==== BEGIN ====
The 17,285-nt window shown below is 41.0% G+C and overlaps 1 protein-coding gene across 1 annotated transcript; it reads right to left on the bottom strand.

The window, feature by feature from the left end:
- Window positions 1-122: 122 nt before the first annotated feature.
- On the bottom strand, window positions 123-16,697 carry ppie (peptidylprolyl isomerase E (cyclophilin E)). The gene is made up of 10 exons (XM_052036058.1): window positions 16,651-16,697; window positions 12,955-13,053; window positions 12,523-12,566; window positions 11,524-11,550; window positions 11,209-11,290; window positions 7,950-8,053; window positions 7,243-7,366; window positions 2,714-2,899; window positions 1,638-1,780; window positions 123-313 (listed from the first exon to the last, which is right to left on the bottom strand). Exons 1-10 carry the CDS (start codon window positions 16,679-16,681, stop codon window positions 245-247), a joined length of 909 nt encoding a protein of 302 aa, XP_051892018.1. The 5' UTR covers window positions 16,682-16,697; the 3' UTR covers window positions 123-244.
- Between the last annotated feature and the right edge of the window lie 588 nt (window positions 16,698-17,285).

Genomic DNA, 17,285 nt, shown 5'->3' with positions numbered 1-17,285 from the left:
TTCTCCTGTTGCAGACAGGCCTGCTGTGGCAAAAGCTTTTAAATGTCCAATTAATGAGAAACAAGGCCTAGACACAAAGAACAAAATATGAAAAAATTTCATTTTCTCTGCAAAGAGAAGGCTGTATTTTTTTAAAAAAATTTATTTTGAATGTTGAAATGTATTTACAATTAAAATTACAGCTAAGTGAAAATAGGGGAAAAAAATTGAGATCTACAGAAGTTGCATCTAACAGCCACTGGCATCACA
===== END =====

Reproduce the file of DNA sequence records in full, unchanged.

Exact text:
The 17,285-nt window shown below is 41.0% G+C and overlaps 1 protein-coding gene across 1 annotated transcript; it reads right to left on the bottom strand.

The window, feature by feature from the left end:
- Window positions 1-122: 122 nt before the first annotated feature.
- On the bottom strand, window positions 123-16,697 carry ppie (peptidylprolyl isomerase E (cyclophilin E)). The gene is made up of 10 exons (XM_052036058.1): window positions 16,651-16,697; window positions 12,955-13,053; window positions 12,523-12,566; window positions 11,524-11,550; window positions 11,209-11,290; window positions 7,950-8,053; window positions 7,243-7,366; window positions 2,714-2,899; window positions 1,638-1,780; window positions 123-313 (listed from the first exon to the last, which is right to left on the bottom strand). Exons 1-10 carry the CDS (start codon window positions 16,679-16,681, stop codon window positions 245-247), a joined length of 909 nt encoding a protein of 302 aa, XP_051892018.1. The 5' UTR covers window positions 16,682-16,697; the 3' UTR covers window positions 123-244.
- Between the last annotated feature and the right edge of the window lie 588 nt (window positions 16,698-17,285).

Genomic DNA, 17,285 nt, shown 5'->3' with positions numbered 1-17,285 from the left:
TTCTCCTGTTGCAGACAGGCCTGCTGTGGCAAAAGCTTTTAAATGTCCAATTAATGAGAAACAAGGCCTAGACACAAAGAACAAAATATGAAAAAATTTCATTTTCTCTGCAAAGAGAAGGCTGTATTTTTTTAAAAAAATTTATTTTGAATGTTGAAATGTATTTACAATTAAAATTACAGCTAAGTGAAAATAGGGGAAAAAAATTGAGATCTACAGAAGTTGCATCTAACAGCCACTGGCATCACA